Headliners [Melbourne 2015] | Melbourne International Comedy Festival review by Steve Bennett

Headliners [Melbourne 2015]

Note: This review is from 2015

Melbourne International Comedy Festival review by Steve Bennett

Whether by accident or design, there’s a varied ethnic mix to the initial line-up of Melbourne’s US stand-up showcase Headliners, featuring a Jewish guy, an Indian-American, a Mexican and a black dude. Oh, when will the white man get a break in comedy!

The opening Headliner – if that’s not an oxymoron – Myq Kaplan was the stand-out of the show, speaking manically fast as he barrelled his way through an impressively smart and wide-ranging set. Just the briefest of pauses in his bedazzling machine-gun bursts of intense analysis allow space for laughter as the audience’s brains catch up with the audacity of his thinking.

He applies an inviolable logic to the world, leading him to such brilliantly, hilariously ‘wrong’ ideas as the ‘ethical paedophile'. You might blanche at the uncomfortable conclusion, but it’s hard to argue with the explanation, steamrollered through by his breathless delivery.

There’s more fun in the asides, the little garnishes as he comments on his own material, the sarcastic mulls on minor language differences between the States and Australia, or the tongue-in-cheek foreshadowing if an impression he’ll sneak in later. It all adds to the unpredictable mood, set by his astutely tangential express-trains of thought. So even when he’s being a bit more ostentatiously clever than funny, such as in his overly-elaborate Star Wars analogy, the vibrancy of his approach energises the room.

Hari Kondabolu tweaks the nipples of liberal complacency by repeatedly raising the spectre of colonialism, teasing our latent first-world guilt for laughs. Finding a racial slant on almost everything in life,he also lays claim to a ‘feminist dick joke’ as part of his well-informed politically skewed stand-up.

Valid points that we all know but don’t always like to think about are raised with a sardonic wit, but a clear sense of purpose. He’d fit right in with the satirical TV culture epitomized by The Late Show – and indeed was a writer and sometime correspondent on Totally Biased with W. Kamau Bell – and this was a set that’s as funny as it is thought-provoking.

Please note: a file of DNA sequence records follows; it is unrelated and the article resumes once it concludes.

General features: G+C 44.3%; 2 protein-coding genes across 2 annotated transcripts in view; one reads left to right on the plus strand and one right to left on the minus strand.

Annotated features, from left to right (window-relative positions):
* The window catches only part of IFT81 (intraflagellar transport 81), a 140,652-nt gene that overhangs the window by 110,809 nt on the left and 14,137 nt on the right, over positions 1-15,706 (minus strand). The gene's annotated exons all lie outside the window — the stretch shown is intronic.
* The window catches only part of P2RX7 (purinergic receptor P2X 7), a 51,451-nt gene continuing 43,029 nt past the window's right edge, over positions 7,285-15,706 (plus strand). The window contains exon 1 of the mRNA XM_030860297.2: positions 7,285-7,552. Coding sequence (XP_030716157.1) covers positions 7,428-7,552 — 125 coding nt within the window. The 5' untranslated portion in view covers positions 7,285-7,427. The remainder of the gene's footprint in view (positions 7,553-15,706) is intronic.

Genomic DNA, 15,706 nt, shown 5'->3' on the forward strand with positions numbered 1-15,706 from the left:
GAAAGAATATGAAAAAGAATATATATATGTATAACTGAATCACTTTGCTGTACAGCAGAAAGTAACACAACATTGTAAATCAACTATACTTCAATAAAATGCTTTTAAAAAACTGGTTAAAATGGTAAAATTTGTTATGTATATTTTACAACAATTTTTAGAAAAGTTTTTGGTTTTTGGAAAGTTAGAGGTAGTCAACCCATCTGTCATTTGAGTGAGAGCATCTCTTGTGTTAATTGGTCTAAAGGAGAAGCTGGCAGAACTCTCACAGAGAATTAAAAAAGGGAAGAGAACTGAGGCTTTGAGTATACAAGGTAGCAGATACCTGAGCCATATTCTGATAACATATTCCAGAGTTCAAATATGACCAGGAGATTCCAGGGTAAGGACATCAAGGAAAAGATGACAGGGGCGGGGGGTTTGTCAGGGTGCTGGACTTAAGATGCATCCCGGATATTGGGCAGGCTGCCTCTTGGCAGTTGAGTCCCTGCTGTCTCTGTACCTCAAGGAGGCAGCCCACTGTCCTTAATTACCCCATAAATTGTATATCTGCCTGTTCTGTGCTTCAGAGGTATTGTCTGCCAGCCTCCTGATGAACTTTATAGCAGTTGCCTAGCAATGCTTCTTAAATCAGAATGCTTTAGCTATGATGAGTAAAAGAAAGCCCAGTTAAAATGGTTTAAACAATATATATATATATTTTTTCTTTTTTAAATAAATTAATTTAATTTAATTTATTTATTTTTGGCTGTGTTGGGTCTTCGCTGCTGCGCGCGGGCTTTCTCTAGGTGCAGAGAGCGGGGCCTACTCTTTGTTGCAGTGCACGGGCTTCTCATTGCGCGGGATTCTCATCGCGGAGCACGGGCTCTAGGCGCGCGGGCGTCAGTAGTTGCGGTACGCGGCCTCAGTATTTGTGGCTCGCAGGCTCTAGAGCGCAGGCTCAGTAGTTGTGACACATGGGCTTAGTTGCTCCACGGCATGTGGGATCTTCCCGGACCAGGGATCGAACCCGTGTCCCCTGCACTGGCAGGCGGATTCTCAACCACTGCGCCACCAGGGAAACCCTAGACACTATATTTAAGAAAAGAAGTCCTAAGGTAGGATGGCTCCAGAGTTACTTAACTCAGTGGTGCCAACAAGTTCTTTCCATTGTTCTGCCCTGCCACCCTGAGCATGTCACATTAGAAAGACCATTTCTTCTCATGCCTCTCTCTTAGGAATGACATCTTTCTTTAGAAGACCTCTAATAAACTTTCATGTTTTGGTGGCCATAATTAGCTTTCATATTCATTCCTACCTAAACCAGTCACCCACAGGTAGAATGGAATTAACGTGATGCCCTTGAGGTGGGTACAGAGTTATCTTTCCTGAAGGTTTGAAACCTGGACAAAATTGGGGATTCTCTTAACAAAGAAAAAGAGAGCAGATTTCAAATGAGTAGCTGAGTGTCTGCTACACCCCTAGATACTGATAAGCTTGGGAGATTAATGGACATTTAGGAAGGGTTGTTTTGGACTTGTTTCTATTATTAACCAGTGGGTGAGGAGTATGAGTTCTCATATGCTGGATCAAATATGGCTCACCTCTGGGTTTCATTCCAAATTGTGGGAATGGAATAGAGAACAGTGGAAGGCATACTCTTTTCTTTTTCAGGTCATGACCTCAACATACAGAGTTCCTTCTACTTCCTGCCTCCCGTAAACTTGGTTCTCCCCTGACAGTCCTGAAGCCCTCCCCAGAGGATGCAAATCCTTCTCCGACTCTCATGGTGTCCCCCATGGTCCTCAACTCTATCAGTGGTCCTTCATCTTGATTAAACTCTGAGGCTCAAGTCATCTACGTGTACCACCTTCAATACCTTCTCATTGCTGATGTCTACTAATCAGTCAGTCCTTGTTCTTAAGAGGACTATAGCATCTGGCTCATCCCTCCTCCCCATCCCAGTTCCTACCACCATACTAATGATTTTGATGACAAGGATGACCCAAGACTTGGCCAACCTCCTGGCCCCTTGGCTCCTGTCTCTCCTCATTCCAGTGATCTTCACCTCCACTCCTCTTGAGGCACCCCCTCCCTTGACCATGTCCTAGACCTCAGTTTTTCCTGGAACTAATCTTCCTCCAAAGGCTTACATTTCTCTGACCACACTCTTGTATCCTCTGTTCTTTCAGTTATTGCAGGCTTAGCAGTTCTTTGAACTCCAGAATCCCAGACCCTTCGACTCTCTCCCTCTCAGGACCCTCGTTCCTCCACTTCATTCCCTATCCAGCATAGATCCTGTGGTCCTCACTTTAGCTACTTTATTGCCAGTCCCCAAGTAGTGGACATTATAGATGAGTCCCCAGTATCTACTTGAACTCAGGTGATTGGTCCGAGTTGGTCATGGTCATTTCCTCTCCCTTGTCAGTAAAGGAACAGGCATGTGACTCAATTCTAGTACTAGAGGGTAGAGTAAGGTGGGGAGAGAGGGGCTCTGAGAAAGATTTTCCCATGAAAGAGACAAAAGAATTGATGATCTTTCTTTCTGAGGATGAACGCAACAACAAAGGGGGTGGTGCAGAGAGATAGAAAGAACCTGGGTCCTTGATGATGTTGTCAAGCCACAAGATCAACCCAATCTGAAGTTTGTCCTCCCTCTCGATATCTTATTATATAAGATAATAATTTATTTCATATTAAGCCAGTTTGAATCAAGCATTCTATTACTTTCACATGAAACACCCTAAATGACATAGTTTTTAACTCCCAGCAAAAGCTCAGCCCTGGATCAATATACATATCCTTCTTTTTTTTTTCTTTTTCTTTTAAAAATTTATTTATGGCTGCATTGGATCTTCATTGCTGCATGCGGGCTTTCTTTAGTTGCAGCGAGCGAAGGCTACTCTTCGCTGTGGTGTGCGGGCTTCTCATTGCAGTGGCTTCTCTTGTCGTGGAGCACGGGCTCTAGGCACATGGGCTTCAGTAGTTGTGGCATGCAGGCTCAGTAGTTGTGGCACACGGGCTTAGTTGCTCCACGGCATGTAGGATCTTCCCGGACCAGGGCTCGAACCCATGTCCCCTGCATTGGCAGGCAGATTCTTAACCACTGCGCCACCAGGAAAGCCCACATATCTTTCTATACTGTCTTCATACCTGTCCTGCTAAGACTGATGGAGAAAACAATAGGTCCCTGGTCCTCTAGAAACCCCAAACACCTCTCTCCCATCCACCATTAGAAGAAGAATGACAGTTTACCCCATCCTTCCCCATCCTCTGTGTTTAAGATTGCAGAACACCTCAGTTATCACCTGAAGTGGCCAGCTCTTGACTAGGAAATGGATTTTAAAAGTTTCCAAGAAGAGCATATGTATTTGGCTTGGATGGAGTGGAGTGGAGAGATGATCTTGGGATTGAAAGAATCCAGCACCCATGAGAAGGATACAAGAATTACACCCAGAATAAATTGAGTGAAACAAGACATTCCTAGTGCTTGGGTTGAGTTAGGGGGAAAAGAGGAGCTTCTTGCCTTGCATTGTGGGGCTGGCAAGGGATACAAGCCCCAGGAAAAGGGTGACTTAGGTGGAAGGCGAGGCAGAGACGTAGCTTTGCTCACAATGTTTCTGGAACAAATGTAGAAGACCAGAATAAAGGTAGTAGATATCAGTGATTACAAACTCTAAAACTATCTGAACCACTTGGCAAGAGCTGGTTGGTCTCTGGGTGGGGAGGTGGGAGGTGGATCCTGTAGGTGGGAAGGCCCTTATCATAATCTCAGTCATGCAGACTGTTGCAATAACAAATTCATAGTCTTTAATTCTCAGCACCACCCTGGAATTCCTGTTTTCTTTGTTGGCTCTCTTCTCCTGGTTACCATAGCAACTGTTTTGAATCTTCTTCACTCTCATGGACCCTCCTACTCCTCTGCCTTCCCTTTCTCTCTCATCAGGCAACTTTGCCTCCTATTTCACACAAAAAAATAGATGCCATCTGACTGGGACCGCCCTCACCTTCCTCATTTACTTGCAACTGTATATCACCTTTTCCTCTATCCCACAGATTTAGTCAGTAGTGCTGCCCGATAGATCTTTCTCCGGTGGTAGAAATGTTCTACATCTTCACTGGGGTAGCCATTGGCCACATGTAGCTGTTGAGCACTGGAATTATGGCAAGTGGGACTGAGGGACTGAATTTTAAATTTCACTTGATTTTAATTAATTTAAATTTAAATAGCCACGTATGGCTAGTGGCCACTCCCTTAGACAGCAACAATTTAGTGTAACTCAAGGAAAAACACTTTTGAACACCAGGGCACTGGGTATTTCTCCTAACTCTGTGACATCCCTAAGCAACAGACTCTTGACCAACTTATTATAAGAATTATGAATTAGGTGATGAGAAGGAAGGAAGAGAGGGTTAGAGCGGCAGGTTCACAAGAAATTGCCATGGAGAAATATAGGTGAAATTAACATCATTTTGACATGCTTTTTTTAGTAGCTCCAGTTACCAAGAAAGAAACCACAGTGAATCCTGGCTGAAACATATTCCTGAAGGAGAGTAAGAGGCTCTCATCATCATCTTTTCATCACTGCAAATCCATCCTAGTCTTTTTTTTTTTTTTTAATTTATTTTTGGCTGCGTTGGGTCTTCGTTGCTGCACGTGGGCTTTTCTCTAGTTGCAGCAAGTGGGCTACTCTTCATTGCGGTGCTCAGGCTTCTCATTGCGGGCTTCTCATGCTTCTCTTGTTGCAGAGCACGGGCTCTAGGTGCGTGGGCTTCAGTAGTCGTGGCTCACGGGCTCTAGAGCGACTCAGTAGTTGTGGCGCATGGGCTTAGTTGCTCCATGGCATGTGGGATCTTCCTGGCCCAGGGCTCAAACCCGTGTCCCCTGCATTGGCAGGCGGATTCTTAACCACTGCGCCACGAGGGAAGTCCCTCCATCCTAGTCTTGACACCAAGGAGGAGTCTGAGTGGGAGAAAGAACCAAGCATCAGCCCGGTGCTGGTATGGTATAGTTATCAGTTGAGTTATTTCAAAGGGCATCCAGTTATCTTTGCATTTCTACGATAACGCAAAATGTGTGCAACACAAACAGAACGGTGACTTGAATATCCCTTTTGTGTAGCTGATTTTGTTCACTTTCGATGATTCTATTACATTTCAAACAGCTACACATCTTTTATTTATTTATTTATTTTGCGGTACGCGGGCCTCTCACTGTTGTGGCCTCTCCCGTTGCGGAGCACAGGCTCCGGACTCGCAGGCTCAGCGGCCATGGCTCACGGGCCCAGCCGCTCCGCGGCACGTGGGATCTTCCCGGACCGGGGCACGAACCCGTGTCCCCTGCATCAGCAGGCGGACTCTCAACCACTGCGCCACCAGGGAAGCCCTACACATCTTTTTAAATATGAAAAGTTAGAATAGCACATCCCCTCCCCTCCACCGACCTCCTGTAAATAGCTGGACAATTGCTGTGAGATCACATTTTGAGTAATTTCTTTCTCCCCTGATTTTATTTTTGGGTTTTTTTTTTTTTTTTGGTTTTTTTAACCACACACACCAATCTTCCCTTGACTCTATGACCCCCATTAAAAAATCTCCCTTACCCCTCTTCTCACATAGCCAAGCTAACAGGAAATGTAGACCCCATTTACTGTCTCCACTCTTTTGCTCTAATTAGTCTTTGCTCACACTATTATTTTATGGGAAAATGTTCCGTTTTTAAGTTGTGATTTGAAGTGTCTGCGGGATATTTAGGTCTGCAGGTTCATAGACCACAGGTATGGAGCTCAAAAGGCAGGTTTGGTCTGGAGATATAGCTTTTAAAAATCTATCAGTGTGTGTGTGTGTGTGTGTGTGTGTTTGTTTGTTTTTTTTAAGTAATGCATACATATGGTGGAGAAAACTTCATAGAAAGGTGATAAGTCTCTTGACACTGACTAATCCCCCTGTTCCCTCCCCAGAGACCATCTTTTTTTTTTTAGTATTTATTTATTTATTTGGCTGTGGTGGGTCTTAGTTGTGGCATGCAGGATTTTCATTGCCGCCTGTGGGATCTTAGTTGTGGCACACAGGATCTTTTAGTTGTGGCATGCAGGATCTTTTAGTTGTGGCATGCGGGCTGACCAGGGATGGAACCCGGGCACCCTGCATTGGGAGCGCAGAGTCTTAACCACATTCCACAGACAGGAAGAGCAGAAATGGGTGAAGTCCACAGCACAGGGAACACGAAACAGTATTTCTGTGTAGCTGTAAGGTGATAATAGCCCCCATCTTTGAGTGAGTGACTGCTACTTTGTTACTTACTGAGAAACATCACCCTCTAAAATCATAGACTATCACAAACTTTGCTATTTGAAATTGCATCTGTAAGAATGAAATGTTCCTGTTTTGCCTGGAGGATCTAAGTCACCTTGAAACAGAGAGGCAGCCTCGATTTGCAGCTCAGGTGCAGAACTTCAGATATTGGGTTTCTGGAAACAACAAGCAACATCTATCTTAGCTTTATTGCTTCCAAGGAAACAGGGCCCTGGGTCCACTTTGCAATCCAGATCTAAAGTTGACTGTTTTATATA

From a US-Mexican border town, tomboyish Cristela Alonzo played the Latina card frequently, her heritage being her defining USP – even though she shines more when she moves away from playing with simple stereotypes.

Lines about growing up in poverty – proper Third World poverty, not ‘can’t afford to eat out this month’ poverty – give her an edge, so that even the simple observation that the organic Whole Foods supermarket is expensive gets an extra socio-economic bite.

But there’s most fun in the character portraits she paints, such as the woman who never picks up on fishing-for-compliments expeditions, or the sister pretending to be NASA on the phone, for reasons too convoluted to get into here. With such credible, funny creations you can see why she was given her own sitcom on America’s ABC network, the first season of which is just coming to an end. And with a constant, bright smile on her face, Alonzo seems to be thoroughly enjoying her time on stage – and that’s contagious.

Wyatt Cenac is arguably the star of the show, describing himself as a ‘somewhat recognisable TV personality’, from being a former correspondent on the Daily Show. But despite that billing, he disappointed a little, with a consciously pensive delivery that wasn’t really matched with an actual depth of thinking. How many other comics have had a go at homophobic preachers focussing on just one line of the Bible and ignoring the rest? Cenac’s take on the same is sadly unremarkable.

His laid-back style is appealing but doesn’t always pay off. ‘People think I’m high a lot,’ he says –believably. And in case you were expecting to be disabused of that suggestion, he later goes into a routine about making his way through a giant bag of weed which doesn't hold many surprises, the odd wryly funny line notwithstanding.

His reminder of just how Kim Kardashian got famous is apposite, but he rather labours the point, as he does when comparing that dysfunctional family with the Royals… basically the premise of the deliberately cheesy E! series The Royals with Liz Hurley as the Queen.

Cenac has the ability to hold a room’s attention, but he indulges that, offering a set that’s often more commentary than comedy.

Review date: 2 Apr 2015
Reviewed by: Steve Bennett

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